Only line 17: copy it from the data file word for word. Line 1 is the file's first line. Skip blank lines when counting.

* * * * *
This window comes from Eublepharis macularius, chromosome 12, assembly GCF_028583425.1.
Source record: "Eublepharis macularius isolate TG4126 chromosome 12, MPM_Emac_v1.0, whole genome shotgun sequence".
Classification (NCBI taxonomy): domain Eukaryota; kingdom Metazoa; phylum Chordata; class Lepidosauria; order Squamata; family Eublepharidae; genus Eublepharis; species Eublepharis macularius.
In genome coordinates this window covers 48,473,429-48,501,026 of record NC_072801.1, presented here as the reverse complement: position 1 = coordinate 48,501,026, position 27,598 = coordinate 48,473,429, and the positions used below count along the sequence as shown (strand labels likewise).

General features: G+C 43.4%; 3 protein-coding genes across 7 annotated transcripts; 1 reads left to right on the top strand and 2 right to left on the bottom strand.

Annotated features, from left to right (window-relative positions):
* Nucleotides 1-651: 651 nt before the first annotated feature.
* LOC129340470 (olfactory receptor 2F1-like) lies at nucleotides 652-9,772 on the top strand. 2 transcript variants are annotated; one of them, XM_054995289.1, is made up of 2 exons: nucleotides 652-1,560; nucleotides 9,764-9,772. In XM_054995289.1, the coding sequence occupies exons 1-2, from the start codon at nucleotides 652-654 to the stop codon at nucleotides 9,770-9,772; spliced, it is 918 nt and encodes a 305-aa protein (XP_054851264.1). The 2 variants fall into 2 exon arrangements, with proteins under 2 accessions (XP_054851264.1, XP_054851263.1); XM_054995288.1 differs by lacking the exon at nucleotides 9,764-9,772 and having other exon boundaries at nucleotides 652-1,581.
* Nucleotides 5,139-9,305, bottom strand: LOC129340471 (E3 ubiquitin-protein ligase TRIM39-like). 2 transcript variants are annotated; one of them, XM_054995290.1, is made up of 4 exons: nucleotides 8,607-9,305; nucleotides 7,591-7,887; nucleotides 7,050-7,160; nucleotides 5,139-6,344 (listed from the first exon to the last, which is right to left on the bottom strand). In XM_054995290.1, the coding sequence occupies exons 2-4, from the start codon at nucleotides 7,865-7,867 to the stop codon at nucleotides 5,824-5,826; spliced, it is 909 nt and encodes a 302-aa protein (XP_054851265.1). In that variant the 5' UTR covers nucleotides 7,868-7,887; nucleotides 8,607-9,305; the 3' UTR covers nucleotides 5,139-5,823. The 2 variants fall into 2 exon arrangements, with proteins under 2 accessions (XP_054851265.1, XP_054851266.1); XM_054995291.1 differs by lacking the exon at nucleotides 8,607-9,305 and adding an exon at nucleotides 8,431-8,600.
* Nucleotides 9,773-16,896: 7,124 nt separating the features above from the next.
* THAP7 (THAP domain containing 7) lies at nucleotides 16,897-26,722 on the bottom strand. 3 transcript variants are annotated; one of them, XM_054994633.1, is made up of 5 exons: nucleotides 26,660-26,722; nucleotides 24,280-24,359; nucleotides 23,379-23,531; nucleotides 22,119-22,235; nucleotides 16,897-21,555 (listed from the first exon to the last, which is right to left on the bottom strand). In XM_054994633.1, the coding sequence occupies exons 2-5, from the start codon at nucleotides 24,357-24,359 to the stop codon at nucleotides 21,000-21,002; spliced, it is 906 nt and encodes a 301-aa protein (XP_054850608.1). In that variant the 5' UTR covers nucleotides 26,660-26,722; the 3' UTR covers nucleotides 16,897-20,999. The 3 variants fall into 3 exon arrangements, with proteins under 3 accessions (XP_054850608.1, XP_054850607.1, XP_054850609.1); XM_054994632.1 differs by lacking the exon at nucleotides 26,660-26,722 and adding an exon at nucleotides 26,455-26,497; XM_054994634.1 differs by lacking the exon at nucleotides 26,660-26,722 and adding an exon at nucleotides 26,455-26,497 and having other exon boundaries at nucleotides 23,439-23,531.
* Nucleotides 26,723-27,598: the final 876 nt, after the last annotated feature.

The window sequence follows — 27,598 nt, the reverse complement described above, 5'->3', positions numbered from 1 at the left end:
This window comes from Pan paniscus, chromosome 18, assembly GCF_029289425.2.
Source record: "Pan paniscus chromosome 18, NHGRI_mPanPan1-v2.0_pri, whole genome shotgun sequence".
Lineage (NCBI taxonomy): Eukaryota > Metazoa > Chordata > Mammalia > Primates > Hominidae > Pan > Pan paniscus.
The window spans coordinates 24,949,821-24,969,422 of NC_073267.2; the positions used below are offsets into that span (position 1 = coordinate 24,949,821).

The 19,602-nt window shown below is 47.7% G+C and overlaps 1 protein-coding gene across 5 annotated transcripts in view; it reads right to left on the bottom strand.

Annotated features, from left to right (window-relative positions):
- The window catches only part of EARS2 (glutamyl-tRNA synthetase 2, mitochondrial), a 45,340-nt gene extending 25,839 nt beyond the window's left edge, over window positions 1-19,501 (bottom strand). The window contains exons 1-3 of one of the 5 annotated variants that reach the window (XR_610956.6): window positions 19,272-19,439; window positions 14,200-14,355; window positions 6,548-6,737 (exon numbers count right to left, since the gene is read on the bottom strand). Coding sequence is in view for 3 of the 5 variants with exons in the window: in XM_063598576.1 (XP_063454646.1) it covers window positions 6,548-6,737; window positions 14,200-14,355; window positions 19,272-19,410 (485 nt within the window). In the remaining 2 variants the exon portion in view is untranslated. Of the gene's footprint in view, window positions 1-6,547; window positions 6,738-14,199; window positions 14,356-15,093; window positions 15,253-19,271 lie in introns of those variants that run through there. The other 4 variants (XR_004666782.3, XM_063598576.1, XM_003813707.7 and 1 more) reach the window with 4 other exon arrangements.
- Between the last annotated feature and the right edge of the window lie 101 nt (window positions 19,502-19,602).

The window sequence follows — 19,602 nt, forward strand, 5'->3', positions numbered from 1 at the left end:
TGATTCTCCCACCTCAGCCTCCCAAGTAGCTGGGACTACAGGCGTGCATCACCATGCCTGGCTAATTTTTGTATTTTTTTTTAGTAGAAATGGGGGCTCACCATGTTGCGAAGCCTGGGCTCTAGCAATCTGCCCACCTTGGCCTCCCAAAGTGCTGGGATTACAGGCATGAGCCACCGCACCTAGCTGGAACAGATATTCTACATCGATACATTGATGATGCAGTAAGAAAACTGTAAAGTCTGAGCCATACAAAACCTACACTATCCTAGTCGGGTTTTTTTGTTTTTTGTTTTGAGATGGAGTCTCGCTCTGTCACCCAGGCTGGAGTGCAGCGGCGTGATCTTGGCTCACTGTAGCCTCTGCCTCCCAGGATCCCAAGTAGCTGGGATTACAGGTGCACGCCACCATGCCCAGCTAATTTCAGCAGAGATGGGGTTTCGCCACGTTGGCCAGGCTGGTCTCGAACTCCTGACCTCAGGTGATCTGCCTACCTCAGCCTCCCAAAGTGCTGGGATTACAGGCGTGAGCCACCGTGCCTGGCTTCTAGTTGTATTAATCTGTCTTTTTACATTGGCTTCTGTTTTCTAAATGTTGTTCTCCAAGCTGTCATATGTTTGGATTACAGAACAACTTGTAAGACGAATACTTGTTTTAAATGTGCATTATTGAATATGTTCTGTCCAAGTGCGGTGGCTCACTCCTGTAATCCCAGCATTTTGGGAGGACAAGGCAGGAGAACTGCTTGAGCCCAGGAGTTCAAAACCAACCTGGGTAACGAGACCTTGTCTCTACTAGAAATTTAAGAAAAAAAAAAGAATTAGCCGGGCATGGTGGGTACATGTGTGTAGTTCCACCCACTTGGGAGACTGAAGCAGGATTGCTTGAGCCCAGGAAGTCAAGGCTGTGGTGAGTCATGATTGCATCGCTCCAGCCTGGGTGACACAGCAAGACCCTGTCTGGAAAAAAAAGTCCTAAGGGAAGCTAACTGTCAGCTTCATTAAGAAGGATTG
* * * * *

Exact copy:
The window spans coordinates 24,949,821-24,969,422 of NC_073267.2; the positions used below are offsets into that span (position 1 = coordinate 24,949,821).